The cover on the separate topper is much looser than the cover on the main bed; think about it, if you put a tight cover on a single latex layer, it would curl up! The loose cover allows the latex to flex and move freely; it can move away from you and also “reach up” and cradle you. Like the polyfill stuffed loosely into the open-ended pillowcase, it can still move away from your finger. (Gah, I’m becoming a bed geek!) So, going back to my bed, :wink: I believe that’s why the separate topper was much softer. In fact, I believe I was able to blow right through it to the med/firm Dunlop, which had the great support. This was good for me, because the med Dunlop wasn’t uncomfortably firm, it just lacked the pillow-top cuddly aspect. Now what happened when that same soft layer was incorporated into the main bed under the tight cover? A couple things: The topper got a bit firmer because it was in a tight cover, which was bad because I lost the cradling comfort. This also meant I wasn’t able to “blow through it” to the firmer layer below (I seriously doubt I sunk in 4" (3" talalay + 1" cover) in any part of that bed) which was bad because I lost the good support of those layers. In effect, the soft layer became my support layer and it wasn’t firm enough for that, and also lost some of its ability to function as a comfort layer. Hence the apparent paradox. :huh:

I don’t know what effect the extra layer of cover (1" wool quilted to cotton) on the bottom of the topper had on the whole system, but I guess whatever it was, it worked for me. :slight_smile:

I think the bottom line is that a 2-layer latex bed + 3rd layer as a separate topper is likely to function quite differently than when the same 3 layers are incorporated into one bed within the same cover. So that might be something to consider when you’re trying out beds.

Many thanks to Phoenix and Sleepy1 in describing the different softness “species”. It is quite amazing all the variables that effect a mattress. It makes looking for a new one even more daunting. I think we will go mainly by “feel” while thinking about comfort and support as our main guide and use some of the knowledge we have learned to help support what we actually feel. We’re hoping to find that “wow” and we’ll let you know if we get there.

On another note I started a topic on talalay gl and if you have any knowledge concerning the slow response gl and its comparison with regular latex, fast response latex and memory foam I would appreciate it. I like the feel of memory foam but am trying to stay away from the possible toxic effects. Thanks.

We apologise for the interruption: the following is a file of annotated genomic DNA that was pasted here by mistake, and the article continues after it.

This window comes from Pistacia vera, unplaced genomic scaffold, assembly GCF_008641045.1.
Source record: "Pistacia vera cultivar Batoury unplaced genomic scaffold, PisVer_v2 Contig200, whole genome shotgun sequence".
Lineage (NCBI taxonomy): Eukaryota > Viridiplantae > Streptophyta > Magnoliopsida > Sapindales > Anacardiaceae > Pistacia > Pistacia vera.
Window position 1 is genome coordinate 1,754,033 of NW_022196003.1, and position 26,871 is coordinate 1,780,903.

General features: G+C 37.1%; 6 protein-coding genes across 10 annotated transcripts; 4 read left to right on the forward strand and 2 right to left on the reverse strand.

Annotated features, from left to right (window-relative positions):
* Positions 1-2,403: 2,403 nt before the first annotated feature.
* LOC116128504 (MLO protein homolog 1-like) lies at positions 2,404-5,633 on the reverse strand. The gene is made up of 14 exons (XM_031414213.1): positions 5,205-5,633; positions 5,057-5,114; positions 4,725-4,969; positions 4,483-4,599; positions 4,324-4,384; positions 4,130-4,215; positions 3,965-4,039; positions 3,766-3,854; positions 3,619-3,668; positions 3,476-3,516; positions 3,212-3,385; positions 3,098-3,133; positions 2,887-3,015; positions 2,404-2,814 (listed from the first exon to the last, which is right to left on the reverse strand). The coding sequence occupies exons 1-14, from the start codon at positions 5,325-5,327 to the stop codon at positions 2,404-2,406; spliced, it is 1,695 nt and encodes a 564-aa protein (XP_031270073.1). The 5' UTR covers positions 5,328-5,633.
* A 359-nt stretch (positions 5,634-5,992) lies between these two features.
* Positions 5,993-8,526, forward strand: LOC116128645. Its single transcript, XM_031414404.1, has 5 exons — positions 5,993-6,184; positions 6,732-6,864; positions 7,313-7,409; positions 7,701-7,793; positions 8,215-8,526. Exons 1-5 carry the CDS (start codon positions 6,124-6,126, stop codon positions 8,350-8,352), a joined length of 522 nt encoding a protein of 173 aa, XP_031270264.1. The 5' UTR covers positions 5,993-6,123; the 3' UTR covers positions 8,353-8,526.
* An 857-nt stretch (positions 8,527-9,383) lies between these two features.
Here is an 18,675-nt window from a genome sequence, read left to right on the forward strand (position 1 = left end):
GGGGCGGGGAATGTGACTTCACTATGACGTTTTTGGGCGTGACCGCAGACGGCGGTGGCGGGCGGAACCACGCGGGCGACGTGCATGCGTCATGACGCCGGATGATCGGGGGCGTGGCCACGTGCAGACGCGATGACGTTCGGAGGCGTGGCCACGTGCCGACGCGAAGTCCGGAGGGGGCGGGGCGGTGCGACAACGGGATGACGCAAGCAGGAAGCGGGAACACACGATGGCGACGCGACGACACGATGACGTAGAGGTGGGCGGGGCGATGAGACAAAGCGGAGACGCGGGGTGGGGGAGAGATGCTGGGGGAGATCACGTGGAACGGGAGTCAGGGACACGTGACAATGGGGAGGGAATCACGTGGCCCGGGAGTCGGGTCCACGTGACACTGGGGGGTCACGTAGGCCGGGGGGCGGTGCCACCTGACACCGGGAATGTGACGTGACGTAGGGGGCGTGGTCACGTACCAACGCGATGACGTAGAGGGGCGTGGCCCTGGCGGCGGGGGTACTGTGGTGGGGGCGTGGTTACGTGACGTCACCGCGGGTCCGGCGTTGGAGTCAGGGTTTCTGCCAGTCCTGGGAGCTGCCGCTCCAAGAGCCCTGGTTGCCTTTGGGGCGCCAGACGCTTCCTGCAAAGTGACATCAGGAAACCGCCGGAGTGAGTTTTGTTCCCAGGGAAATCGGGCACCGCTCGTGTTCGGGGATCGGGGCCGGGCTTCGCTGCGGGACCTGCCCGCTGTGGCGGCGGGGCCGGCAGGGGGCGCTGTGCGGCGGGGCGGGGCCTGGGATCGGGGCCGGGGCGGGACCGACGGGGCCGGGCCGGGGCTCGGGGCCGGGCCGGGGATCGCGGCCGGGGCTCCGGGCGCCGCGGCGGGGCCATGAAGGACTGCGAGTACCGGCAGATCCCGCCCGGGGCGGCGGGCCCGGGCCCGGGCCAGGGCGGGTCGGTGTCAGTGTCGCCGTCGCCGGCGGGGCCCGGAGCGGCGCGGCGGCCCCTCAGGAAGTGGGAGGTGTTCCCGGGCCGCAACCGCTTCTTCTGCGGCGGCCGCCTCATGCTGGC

Hi 57chevy,

That’s certainly the best way to test mattresses. Let the body tell you what it feels (and make sure you spend at least 15 minutes fully relaxed on any serious candidate) but let the mind translate it into the more objective terms of pressure relief and alignment.

I linked to a few posts about the Talalay GL slow response in the other thread.

Phoenix

[quote=“57chevy” post=13326]Many thanks to Phoenix and Sleepy1 in describing the different softness “species”. It is quite amazing all the variables that effect a mattress. It makes looking for a new one even more daunting. I think we will go mainly by “feel” while thinking about comfort and support as our main guide and use some of the knowledge we have learned to help support what we actually feel. We’re hoping to find that “wow” and we’ll let you know if we get there.

On another note I started a topic on talalay gl and if you have any knowledge concerning the slow response gl and its comparison with regular latex, fast response latex and memory foam I would appreciate it. I like the feel of memory foam but am trying to stay away from the possible toxic effects. Thanks.[/quote]

Well try not to see it as daunting, but as an opportunity to either search for or “build” your ideal sleeping surface!

If I’ve learned anything from this forum, it’s that alignment comes first. And that can be hard to “feel” in the few minutes you’re trying out a mattress in the store. Our “nightmare” memory foam mattress felt heavenly for the first 20 minutes or so…it wasn’t until the middle of the night that the lack of alignment reared its ugly head. Maybe if we’d had a chance to try that mattress in the store and I’d had the sense to have DP check my alignment, we’d have avoided that mistake. For this last purchase I had DP pull my shirt all the way up in the back and check the alignment of my spine. Embarrassing, but IMO necessary. :ohmy:

I know nothing of gl MF (or anything else for that matter) but we definitely had a reaction to the MF off-gassing, though we detected no strong smell at all. I’m pretty leary of it now, but that’s just me. :slight_smile:

DP brought up what I thought was an excellent point today: Memory foam (or slow response foam) was of course first developed for astronauts to solve a specific problem–to cushion the body from G forces during flight–and this happens during a relatively short period of time. The body is thrown back very hard and fast, so of course slow-response shock absorption is best, as a more springy, fast-response material would result in the body being bounced forward just as hard. MF fits the bill well for that. But is it really good for sleeping all night? My personal feeling is that when coupled with proper support underneath, MF can be an excellent comfort layer, but I’d only consider it again IF they could figure out a way to make it without all the petrochemicals. JMO FWIW